In just six weeks, New Zealand went from having one of the strictest lockdowns in the world to one of the loosest.
For many of us, life is somewhat back to normal - though the border's still sealed shut, we're now allowed to do pretty much anything we did before the pandemic hit.
Many other countries haven't been so lucky, with lockdowns still in place or restrictions coming back on as new waves of the virus hit.
Here's who remains under lockdown and who's tasting freedom - with or without the threat of COVID-19.
Full lockdowns still in effect
The Americas have been hard-hit by the pandemic, with regional powers the US and Brazil suffering the consequences of poor leadership and only haphazard attempts to halt the virus' spread.
In contrast, a number of Caribbean and central American nations went into strict lockdowns - and many remain there.
According to the Government Response Stringency Index (GRSI), a tracker developed by researchers at Oxford University, Cuba's lockdown is presently the toughest in the world - ranked at 100/100. The Communist-run nation of 11 million has reported 83 deaths since the first case was detected on March 11, but with none in the last week, so there's talk of lifting the lockdown.
Public transport has been suspected, the borders remain closed, schools are still shut and it's mandatory to wear masks in public. Breaking the rules is punishable by fines and prison sentences, and it's been reported trials involving lockdown rule-breakers have been broadcast on TV as a deterrent.
There are worrying signs a second wave of infections are on the way however, so Cubans won't find out what limited freedoms they might win back until next week.
Honduras and El Salvador's lockdowns rank alongside Cuba's, but they're both still experiencing their first wave of cases. In Honduras there have been reports of military force being used to enforce the lockdown, including at least one death as a result. El Salvador's lockdown has also been criticised as being over the top, with human rights groups concerned it's being used to limit government accountability.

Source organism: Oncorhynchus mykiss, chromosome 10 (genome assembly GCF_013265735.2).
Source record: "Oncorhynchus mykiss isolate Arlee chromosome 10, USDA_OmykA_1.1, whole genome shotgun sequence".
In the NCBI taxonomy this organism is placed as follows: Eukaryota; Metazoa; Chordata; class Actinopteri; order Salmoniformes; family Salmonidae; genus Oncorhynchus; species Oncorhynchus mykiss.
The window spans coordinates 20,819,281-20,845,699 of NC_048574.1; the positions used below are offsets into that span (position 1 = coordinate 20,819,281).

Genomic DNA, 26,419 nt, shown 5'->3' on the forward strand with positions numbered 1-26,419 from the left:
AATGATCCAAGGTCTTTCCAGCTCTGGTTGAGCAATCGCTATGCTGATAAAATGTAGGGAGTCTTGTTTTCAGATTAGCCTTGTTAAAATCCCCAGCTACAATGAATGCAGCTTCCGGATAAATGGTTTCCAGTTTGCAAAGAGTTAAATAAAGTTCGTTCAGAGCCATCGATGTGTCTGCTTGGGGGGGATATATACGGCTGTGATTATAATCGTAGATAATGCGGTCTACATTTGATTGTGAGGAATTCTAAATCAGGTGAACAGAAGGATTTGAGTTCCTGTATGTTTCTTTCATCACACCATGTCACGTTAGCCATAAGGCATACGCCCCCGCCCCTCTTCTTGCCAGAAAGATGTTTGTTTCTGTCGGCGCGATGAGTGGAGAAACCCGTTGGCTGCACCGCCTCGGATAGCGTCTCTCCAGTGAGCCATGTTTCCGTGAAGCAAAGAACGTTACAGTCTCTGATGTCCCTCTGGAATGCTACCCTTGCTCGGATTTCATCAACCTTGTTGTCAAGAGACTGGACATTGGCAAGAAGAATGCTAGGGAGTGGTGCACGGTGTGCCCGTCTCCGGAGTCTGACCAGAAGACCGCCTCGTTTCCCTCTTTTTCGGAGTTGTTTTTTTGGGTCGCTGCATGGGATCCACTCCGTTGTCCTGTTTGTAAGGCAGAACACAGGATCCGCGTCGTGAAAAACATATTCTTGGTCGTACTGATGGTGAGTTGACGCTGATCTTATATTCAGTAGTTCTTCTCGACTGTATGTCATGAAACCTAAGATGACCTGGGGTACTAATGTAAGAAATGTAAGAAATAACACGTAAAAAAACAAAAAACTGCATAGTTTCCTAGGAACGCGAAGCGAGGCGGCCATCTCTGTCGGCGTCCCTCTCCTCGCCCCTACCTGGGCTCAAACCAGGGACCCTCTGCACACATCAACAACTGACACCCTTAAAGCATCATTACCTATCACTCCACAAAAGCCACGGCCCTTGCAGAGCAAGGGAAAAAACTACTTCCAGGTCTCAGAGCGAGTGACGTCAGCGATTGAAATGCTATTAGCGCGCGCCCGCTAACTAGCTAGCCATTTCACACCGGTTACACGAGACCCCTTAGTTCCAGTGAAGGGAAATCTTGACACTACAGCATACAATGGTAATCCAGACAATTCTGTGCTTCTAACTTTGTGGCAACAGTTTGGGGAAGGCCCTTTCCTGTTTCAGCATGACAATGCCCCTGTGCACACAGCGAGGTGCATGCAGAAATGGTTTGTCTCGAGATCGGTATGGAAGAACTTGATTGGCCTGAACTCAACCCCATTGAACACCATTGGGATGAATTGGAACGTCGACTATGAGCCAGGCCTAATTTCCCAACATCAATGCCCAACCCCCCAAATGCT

At its most stringent, New Zealand's lockdown rated 96/100 on the GRSI. Other countries still in the 90s include Eritrea, Guatemala, Morocco, Kenya, Iraq, Nepal, Argentina and Guyana. New Zealand's score was last updated a week ago, when we were still in level 2, and was 33/100.
Many countries have in the past month sought to ease restrictions, hoping to salvage their economies while preventing a second wave of COVID-19.
In the US, where there was no countrywide lockdown but each state did its own thing, cases have begun rising in the past few weeks in states which opened up, including Texas, California and Arizona. Health experts say deaths in the US are projected to bottom out at around 500 a day in August before rising again in September and October, after the northern hemisphere summer.
China tried lifting restrictions in April, dropping from 82 to 57 on the GRSI, but put them back on a few weeks later after an uptick in cases.
South Korea has also had to backtrack, reintroducing restrictions in late May after a cluster of new infections. Saudi Arabia loosened its restrictions in late May, which has led to a massive surge in cases.
India's given up on its strict lockdown, progressively reintroducing freedoms since late April, despite its confirmed case death numbers rising inexorably.
Some countries have managed to lift a few restrictions without yet suffering a jump in new cases, particularly in Europe - such as Germany, Italy, France and Spain. The UK has lifted some restrictions and the rate of new cases is dropping, albeit at a slower pace than their neighbours.
Most of Europe's present lockdowns now rank between 40 and 80 on the GRSI.
Australia's lockdown wasn't as strict as New Zealand's, peaking at 73/100, and while their health and economic outcomes have been largely comparable to ours so far, they continue to have restrictions scoring 59 on the GRSI.
Never bothered/minimal restrictions
Some countries either didn't bother implementing a lockdown, or put in only mild restrictions. The most infamous is perhaps Sweden, which tried a 'herd immunity' approach which its health authorities have now admitted was a mistake, with thousands dead and the number of new cases still rising.
Its reluctantly implemented restrictions now rank 46/100 on the GRSI, tighter than New Zealand's.
Turkmenistan, led by an authoritarian regime, has reported zero cases. But it's still implemented controls at the border to stop it getting in, as well as travel restrictions internally.
Japan managed to flatten its curve without a major lockdown, which peaked at around 47/100 on the GRSI. Nor did it implement widespread tracking apps or testing.
"Just by looking at death numbers, you can say Japan was successful," Mikihito Tanaka, a professor at Waseda University and a member of a public advisory group of experts on the virus told Time magazine. "But even experts don't know the reason."
It's been suggested Japan's culture of wearing masks and low obesity rates helped see off the threat, as well as an efficient contact tracing system which sprung into action as early as January.